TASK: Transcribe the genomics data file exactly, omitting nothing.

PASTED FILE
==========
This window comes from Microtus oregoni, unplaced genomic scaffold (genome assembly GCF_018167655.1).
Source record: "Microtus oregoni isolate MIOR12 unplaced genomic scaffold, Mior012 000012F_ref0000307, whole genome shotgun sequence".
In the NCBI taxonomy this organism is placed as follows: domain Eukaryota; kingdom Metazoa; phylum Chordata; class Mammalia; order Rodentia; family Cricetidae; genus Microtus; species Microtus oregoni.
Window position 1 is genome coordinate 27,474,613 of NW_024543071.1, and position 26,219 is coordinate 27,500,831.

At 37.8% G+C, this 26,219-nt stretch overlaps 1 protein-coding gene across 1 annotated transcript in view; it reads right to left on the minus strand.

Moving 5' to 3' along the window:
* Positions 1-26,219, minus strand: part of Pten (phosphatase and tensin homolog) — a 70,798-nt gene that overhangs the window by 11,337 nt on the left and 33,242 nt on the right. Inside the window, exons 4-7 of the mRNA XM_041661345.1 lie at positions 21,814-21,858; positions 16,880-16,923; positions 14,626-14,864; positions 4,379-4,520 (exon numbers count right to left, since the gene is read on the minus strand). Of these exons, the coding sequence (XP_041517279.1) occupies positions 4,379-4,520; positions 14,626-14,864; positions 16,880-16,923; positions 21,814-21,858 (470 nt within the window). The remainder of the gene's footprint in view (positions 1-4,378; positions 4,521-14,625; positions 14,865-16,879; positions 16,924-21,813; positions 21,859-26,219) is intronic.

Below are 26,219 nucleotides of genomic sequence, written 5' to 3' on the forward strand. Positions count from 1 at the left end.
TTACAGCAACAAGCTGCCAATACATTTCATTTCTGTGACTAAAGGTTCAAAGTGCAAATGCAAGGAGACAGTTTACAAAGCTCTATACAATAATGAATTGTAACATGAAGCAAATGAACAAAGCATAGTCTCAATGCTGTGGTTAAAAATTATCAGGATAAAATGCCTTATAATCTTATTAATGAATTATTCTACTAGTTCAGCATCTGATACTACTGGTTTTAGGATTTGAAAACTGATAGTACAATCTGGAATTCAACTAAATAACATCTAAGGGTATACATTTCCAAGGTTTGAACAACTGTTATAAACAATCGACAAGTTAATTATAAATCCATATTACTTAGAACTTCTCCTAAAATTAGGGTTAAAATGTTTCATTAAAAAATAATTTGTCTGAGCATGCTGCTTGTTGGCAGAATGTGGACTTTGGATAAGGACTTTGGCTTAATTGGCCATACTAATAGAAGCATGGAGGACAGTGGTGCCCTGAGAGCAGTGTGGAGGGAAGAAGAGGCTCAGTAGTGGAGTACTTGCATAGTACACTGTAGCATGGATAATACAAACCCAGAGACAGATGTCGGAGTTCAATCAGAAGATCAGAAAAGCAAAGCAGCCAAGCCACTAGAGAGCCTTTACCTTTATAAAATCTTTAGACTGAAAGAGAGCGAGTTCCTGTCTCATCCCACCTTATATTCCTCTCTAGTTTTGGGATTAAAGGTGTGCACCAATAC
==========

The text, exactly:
This window comes from Microtus oregoni, unplaced genomic scaffold (genome assembly GCF_018167655.1).
Source record: "Microtus oregoni isolate MIOR12 unplaced genomic scaffold, Mior012 000012F_ref0000307, whole genome shotgun sequence".
In the NCBI taxonomy this organism is placed as follows: domain Eukaryota; kingdom Metazoa; phylum Chordata; class Mammalia; order Rodentia; family Cricetidae; genus Microtus; species Microtus oregoni.
Window position 1 is genome coordinate 27,474,613 of NW_024543071.1, and position 26,219 is coordinate 27,500,831.

At 37.8% G+C, this 26,219-nt stretch overlaps 1 protein-coding gene across 1 annotated transcript in view; it reads right to left on the minus strand.

Moving 5' to 3' along the window:
* Positions 1-26,219, minus strand: part of Pten (phosphatase and tensin homolog) — a 70,798-nt gene that overhangs the window by 11,337 nt on the left and 33,242 nt on the right. Inside the window, exons 4-7 of the mRNA XM_041661345.1 lie at positions 21,814-21,858; positions 16,880-16,923; positions 14,626-14,864; positions 4,379-4,520 (exon numbers count right to left, since the gene is read on the minus strand). Of these exons, the coding sequence (XP_041517279.1) occupies positions 4,379-4,520; positions 14,626-14,864; positions 16,880-16,923; positions 21,814-21,858 (470 nt within the window). The remainder of the gene's footprint in view (positions 1-4,378; positions 4,521-14,625; positions 14,865-16,879; positions 16,924-21,813; positions 21,859-26,219) is intronic.

Below are 26,219 nucleotides of genomic sequence, written 5' to 3' on the forward strand. Positions count from 1 at the left end.
TTACAGCAACAAGCTGCCAATACATTTCATTTCTGTGACTAAAGGTTCAAAGTGCAAATGCAAGGAGACAGTTTACAAAGCTCTATACAATAATGAATTGTAACATGAAGCAAATGAACAAAGCATAGTCTCAATGCTGTGGTTAAAAATTATCAGGATAAAATGCCTTATAATCTTATTAATGAATTATTCTACTAGTTCAGCATCTGATACTACTGGTTTTAGGATTTGAAAACTGATAGTACAATCTGGAATTCAACTAAATAACATCTAAGGGTATACATTTCCAAGGTTTGAACAACTGTTATAAACAATCGACAAGTTAATTATAAATCCATATTACTTAGAACTTCTCCTAAAATTAGGGTTAAAATGTTTCATTAAAAAATAATTTGTCTGAGCATGCTGCTTGTTGGCAGAATGTGGACTTTGGATAAGGACTTTGGCTTAATTGGCCATACTAATAGAAGCATGGAGGACAGTGGTGCCCTGAGAGCAGTGTGGAGGGAAGAAGAGGCTCAGTAGTGGAGTACTTGCATAGTACACTGTAGCATGGATAATACAAACCCAGAGACAGATGTCGGAGTTCAATCAGAAGATCAGAAAAGCAAAGCAGCCAAGCCACTAGAGAGCCTTTACCTTTATAAAATCTTTAGACTGAAAGAGAGCGAGTTCCTGTCTCATCCCACCTTATATTCCTCTCTAGTTTTGGGATTAAAGGTGTGCACCAATAC